families with children who are also receiving family tax benefit and therefore
will lose part A and part B supplements as well as the energy supplement by
The Australian Council of Social Service (ACOSS) provided an example
that a sole parent whose youngest child was over 16 years who received the
maximum rate of the FTB, pensioner education supplement, education entry
payment and energy supplement would lose $106.17 per week in payments.
The committee notes that the measures contained in this Bill were
introduced to 'improve the fairness and sustainability of government payments.'
In particular, '[t]he government wants a welfare system that supports the most
vulnerable, encourages those capable of work or study to do so, reduces
intergenerational welfare dependency, and is sustainable for the future.'
Linkage to Jobs for Families Child
A number of submitters and witnesses raised concerns that family tax
benefit reform measures and the Jobs for Families Child Care Package had been
introduced in the same bill.
The committee notes that '[c]ombining fair and reasonable changes to the
family tax benefit system and childcare reforms into a single bill enables the
government to reduce spending and increase workforce participation through an
affordable childcare system.'
The committee acknowledges concerns about the proposed reduction to FTB
Part B payments as children grow older. The committee considers that these
changes will provide an incentive for parents to re-engage with the workforce
and notes that a parents' ability to engage with the workforce increases as
their child grows older.
The committee acknowledges concerns about the impact of phasing out of
the FTB end of year supplements. The committee notes that while a small number
of families use the supplement for its original purpose to offset
reconciliation debt, families now are able to estimate their income with
increasing accuracy and are therefore less likely to incur debt.
The committee acknowledges concerns about linking the expected savings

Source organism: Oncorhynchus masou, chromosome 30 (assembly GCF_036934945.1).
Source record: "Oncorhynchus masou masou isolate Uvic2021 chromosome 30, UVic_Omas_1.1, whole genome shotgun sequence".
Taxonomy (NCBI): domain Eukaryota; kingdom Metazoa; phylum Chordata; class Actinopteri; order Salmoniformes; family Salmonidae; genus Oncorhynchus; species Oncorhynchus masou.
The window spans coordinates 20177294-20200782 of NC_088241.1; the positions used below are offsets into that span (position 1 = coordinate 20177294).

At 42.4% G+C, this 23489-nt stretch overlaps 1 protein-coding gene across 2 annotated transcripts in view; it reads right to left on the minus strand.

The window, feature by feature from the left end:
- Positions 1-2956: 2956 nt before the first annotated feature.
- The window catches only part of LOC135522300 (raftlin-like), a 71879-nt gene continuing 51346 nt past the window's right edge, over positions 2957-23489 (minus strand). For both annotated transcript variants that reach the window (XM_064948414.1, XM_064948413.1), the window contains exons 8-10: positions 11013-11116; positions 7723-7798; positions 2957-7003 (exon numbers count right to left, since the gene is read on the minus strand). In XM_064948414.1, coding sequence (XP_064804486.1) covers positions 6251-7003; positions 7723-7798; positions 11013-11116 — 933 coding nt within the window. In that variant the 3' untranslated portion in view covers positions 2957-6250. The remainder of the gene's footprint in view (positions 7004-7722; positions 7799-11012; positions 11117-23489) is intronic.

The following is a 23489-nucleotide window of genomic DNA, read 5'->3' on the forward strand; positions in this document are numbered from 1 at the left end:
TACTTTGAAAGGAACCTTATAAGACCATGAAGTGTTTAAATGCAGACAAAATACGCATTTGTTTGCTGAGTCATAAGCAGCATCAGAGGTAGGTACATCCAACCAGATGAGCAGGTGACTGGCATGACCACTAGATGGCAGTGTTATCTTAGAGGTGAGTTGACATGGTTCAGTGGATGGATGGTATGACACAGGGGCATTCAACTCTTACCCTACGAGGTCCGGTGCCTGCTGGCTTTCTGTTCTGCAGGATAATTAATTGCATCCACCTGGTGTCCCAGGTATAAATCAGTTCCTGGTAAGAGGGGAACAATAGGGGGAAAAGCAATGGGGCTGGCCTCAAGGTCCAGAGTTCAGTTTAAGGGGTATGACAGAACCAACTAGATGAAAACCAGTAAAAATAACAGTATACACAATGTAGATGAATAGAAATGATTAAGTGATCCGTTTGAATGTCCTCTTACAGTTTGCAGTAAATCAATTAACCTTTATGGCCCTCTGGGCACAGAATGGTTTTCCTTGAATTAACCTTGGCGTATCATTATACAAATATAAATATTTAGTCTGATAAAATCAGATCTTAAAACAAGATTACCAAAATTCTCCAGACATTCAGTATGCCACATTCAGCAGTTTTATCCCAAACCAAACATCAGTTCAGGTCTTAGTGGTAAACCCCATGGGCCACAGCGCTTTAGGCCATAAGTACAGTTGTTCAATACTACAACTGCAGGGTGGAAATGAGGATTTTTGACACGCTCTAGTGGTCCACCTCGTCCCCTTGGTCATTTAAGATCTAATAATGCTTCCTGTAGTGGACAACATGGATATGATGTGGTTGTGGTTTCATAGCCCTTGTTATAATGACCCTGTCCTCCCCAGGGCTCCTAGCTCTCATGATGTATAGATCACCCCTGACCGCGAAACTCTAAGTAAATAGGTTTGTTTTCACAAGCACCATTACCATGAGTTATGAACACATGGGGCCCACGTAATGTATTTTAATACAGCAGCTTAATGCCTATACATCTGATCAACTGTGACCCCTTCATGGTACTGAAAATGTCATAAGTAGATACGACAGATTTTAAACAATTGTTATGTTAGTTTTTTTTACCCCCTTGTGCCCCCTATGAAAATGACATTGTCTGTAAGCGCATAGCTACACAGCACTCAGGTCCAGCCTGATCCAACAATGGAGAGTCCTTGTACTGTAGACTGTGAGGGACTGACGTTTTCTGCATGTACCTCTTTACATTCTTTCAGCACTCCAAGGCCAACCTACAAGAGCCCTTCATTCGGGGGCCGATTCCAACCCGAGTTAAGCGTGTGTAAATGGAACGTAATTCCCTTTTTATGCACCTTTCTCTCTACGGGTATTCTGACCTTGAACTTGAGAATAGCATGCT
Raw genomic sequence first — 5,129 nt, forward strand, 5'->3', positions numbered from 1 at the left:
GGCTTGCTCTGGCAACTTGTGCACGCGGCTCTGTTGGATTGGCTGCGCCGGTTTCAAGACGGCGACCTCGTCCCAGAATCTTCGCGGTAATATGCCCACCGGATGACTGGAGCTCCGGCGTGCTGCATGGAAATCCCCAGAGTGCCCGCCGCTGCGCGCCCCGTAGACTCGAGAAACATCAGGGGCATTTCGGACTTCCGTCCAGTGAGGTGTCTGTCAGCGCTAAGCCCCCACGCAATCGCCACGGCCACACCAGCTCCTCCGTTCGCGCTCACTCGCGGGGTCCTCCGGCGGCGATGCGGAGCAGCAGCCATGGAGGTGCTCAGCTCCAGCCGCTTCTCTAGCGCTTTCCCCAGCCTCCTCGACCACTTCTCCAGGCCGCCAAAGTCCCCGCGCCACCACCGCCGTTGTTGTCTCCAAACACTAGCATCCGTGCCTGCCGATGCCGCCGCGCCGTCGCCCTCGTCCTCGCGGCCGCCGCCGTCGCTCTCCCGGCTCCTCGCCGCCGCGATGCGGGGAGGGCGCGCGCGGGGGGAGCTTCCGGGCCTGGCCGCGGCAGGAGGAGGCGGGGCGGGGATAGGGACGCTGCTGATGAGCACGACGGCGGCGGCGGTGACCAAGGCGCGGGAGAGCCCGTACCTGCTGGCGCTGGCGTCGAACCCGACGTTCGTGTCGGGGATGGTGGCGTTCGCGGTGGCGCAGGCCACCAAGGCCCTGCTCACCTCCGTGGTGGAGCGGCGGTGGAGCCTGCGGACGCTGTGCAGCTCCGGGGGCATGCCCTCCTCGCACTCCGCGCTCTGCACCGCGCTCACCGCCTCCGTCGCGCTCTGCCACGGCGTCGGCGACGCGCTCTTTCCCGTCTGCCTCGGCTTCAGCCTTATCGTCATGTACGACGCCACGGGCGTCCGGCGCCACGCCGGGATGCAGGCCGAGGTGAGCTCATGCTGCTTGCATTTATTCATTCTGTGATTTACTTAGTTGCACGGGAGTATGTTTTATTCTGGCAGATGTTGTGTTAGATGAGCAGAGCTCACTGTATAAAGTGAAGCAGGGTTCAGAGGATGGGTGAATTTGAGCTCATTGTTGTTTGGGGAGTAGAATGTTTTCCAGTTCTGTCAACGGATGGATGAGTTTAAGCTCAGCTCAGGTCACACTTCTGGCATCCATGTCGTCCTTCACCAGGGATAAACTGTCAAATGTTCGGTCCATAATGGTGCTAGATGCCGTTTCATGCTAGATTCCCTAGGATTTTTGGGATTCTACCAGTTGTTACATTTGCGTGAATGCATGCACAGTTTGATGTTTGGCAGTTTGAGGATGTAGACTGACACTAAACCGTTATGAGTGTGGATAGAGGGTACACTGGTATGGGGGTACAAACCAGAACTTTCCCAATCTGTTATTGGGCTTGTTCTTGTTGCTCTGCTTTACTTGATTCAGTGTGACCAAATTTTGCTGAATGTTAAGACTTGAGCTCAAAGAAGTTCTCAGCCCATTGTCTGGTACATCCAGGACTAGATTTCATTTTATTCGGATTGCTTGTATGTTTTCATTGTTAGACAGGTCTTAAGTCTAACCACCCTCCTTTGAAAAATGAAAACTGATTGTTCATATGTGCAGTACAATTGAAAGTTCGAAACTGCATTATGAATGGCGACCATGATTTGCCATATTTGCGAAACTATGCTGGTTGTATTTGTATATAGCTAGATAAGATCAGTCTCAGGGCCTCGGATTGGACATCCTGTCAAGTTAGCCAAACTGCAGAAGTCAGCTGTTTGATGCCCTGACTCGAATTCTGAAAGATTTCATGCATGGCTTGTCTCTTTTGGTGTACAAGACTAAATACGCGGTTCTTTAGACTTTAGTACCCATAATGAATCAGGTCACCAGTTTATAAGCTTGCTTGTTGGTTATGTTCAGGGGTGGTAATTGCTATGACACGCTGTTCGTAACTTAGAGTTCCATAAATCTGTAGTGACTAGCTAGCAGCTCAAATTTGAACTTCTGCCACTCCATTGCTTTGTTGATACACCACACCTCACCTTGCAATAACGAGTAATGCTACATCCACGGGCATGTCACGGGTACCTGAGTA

from the proposed family tax benefit reform to the Government's Jobs for
Families Child Care Package. The committee considers that the savings for this
purpose is justified and will contribute to increased workforce participation.
Jobs for Families Child Care Package
The Minister set out in his second reading speech that '[t]he Jobs for
Families Child Care Package delivers genuine, much-needed reform for a simpler,
more affordable, more accessible and more flexible early education and
The Government is committed to investing in child care through this package
which will provide parents with more choice and opportunity to work, and to
provide children with high-quality early education.
This Bill replaces the current Child Care Benefit and Child Care Rebate
with a Child Care Subsidy (CSS) which will support parents' work and family
responsibilities and enable greater engagement in the workforce. Families who
earn $65 710 or less will receive the highest rate of subsidy at 85 per cent of
the actual fee charged with the subsidy tapering to 20 per cent for families
earning over $340 000.
It is estimated that the reforms will encourage more than 230 000
families to increase their involvement in paid employment.
This Bill also provides an Additional Child Care Subsidy (ACCS) which will
target support to families that need it most such as those experiencing
temporary financial hardship or children at risk of, or subject to, neglect and
Submitters were broadly supportive of the measures included in Schedule
4 of the Omnibus Bill.
The committee heard that '[t]hese reforms will make the assistance fairer.
Low-income families will receive more, while subsidies for high-income families
However, submitters raised some concerns regarding the number of hours
of subsidised care and the impact of the reforms on Aboriginal and Torres
Strait Islander services and rural and remote services.
Hours of subsided care
Currently eligible families can access up to 24 hours of subsidised
care per week under the Child Care Benefit.
The new CSS will be subject to an activity test which aligns the hours
of subsidised care with the combined hours of work, training, study or other
recognised activity, providing for up to 100 hours of subsidy per fortnight. The
table below sets out the hours of child care subsidy accessible per number of
hours of activity.
|| Hours of activity (per fortnight)
|| Maximum number of hours of subsidy (per fortnight)
||8 hours to 16 hours
||More than 16 hours to 48 hours
||More than 48 hours
The Bill provides that low income families (earning $65 710 or less) that
do not meet the proposed activity test may receive up to 24 hours of subsided
child care per fortnight per child.
The committee heard that 12 hours of care per week (or 24 hours per
fortnight) was not sufficient to encourage the hours of care to be taken over
two sessions per week and that the minimum entitlement should be increased to 15 hours
per week (or 30 hours per fortnight) in order for this to occur.
Representatives of the Early Childhood Education and Care sector advised
that they were prepared to work cooperatively with the sector and the
government in order to implement their recommendation of a minimum 15 hours of
subsidised care per week over two days.
Witnesses emphasised that a minimum of 15 hours could more practicably be spilt
across two days and that child care providers will adapt to the needs of the
community to ensure that care will be provided in multiple sessions over a two
day, or even three day, period.
The committee also heard that increasing the low income threshold from